good time to reiterate to my students my own personal philosophy of tracing. I do not allow it in my classes. I understand that some educators might disagree with me in that it helps with motor-skill development and I know that some adult artists trace all the time. However, at the elementary school level, I don't feel that habitual tracers become good drawers. What I teach them is this: I do not want them to trace the work of others, but an artist sometimes traces his or her own work. At first this confuses them, but an explanation helps: They "Dog on Leash," by Emil may have a fantastic drawing y Cornis h. Printe d on m finished and they want to use ulti-hue d const ruction the same subject for their print. Why draw the paper. whole thing all over again? In this instance, I encourage them to trace the drawing or part of it on tracing paper. Then turn the tracing paper over and shade the entire surface with a lead pencil. Then, tape the tracing paper to the block. In effect they have made something comparable to a sheet of carbon paper and can LEARNING OBJECTIVES transfer the image simply onto the block. I instruct them to go over the lines of the drawStudents will... · be introduced to the printmaking process. ing on the block with black permanent marker.

· experience their first carving project. · compare and contrast the work of two artists whose work is part of the same movement or style. · choose an image from today's popular culture as inspiration for their project. · transfer an image from a drawing to the printing block. · demonstrate safe carving procedures. · work in teams as they print their blocks. · experiment with using a variety of different papers and ink combinations. BEGIN CARVING THE BLOCK This carving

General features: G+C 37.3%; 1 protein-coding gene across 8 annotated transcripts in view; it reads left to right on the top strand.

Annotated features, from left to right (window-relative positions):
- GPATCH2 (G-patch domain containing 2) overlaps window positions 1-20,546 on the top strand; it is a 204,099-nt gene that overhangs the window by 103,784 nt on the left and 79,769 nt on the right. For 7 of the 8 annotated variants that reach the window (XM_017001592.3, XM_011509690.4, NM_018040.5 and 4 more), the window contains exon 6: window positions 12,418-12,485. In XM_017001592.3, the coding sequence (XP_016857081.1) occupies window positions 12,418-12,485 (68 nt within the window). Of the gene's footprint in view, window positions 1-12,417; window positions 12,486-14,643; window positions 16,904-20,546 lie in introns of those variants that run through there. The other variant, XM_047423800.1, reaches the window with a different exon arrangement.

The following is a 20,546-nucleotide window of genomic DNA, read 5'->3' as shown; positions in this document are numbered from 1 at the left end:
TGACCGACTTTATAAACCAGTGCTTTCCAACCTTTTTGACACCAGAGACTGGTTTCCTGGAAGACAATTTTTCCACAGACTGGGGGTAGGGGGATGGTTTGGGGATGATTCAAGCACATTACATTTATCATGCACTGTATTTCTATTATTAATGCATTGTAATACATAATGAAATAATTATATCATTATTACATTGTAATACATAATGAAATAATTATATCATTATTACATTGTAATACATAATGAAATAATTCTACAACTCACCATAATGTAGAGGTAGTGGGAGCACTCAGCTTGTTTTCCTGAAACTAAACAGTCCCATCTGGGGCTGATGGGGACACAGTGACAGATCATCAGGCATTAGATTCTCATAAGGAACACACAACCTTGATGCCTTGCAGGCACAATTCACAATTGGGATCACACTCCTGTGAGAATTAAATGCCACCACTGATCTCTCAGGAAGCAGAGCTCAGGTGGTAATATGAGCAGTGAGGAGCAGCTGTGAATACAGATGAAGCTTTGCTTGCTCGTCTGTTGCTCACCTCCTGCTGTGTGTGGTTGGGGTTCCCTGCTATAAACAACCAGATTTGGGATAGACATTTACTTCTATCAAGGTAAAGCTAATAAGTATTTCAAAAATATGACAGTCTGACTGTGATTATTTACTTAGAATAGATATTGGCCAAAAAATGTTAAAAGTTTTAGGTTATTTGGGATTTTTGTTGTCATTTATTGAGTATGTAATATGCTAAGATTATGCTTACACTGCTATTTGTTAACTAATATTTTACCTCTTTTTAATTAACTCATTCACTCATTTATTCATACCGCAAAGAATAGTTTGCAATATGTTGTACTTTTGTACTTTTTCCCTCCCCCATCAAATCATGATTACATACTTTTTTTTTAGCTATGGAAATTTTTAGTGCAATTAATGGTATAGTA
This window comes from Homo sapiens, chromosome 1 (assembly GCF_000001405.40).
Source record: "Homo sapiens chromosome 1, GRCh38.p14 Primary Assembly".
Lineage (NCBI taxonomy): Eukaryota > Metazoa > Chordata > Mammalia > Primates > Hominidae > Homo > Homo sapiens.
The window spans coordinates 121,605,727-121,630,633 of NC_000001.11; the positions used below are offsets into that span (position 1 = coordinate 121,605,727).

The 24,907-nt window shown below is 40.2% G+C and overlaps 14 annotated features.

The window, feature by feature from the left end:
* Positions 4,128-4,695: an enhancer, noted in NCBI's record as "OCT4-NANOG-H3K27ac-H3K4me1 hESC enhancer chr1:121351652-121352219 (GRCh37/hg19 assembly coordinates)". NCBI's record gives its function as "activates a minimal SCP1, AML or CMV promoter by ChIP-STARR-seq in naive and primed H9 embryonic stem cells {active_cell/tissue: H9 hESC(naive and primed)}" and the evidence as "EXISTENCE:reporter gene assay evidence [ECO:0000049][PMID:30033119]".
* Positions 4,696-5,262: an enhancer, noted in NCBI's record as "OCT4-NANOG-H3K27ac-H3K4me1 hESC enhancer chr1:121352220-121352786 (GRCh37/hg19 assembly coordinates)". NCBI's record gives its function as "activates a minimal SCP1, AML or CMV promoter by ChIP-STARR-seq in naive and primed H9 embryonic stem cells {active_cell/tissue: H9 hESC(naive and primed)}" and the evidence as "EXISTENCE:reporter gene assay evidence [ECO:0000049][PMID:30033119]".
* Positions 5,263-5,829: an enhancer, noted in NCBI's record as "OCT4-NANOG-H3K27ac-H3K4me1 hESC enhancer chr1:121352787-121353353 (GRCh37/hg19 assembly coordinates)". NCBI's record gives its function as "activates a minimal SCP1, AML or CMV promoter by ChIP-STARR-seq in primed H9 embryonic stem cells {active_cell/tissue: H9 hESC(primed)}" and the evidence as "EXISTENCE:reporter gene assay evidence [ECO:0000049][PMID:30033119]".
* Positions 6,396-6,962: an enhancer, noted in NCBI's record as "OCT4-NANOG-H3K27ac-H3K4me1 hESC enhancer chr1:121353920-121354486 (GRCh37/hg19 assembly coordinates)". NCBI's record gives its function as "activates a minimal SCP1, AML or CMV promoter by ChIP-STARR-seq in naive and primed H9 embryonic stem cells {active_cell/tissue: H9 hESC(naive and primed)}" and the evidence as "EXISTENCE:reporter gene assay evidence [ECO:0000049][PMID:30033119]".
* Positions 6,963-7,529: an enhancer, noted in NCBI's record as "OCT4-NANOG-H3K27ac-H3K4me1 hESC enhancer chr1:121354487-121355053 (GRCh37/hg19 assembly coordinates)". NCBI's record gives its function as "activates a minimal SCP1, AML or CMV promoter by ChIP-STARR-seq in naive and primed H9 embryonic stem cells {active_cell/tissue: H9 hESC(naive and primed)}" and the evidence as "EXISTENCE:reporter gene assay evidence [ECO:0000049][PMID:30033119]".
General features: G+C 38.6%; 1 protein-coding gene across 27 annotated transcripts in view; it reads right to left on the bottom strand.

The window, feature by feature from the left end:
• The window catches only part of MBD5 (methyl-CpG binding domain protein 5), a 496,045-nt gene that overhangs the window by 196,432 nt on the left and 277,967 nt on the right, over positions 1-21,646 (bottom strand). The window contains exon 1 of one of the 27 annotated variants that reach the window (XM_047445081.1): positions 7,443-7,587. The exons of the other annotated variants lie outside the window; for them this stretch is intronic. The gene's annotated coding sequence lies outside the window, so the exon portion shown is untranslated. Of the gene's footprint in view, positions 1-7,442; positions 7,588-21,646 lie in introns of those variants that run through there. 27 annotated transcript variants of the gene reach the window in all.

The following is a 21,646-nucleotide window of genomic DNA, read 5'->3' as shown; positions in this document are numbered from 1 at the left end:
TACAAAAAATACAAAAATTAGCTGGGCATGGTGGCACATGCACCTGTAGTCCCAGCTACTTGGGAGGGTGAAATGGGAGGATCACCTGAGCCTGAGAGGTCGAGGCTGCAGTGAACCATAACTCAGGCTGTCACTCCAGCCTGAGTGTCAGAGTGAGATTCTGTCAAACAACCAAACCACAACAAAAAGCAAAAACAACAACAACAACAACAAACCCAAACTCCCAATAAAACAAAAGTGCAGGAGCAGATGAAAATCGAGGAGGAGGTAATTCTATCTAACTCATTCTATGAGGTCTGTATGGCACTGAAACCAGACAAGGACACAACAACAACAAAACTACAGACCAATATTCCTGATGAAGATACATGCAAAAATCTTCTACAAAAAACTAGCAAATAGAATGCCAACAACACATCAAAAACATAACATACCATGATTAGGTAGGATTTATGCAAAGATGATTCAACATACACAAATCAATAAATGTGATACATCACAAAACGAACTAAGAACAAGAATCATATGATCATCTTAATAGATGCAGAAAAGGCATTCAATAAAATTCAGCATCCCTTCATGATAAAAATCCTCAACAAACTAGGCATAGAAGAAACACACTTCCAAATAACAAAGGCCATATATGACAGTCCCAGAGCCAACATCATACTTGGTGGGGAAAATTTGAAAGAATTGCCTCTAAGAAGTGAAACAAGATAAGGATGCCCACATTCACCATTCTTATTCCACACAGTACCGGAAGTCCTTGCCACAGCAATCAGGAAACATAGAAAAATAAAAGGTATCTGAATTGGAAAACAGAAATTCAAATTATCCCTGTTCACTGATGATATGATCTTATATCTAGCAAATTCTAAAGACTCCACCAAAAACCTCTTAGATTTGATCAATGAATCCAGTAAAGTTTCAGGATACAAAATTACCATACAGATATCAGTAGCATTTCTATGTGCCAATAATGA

After drawing their images on their printing blocks with pencil, they go over the lines with black permanent marker.


· Source material for students to refer to when making drawings of pop imagery: comic books, sports cards, candy wrappers, magazines, etc. · 4" x 6" E-Z-Cut printing blocks · 4" x 6" drawing paper · Black permanent markers · Carving tools · Brayers · Speedball printmaking ink · 5" x 7" "printing" paper (i.e. construction, metallic, wallpaper samples, neon-colored, newspaper, etc.) · construction paper (for mounting prints)

This student is demonstrating proper procedure: always carve away from oneself.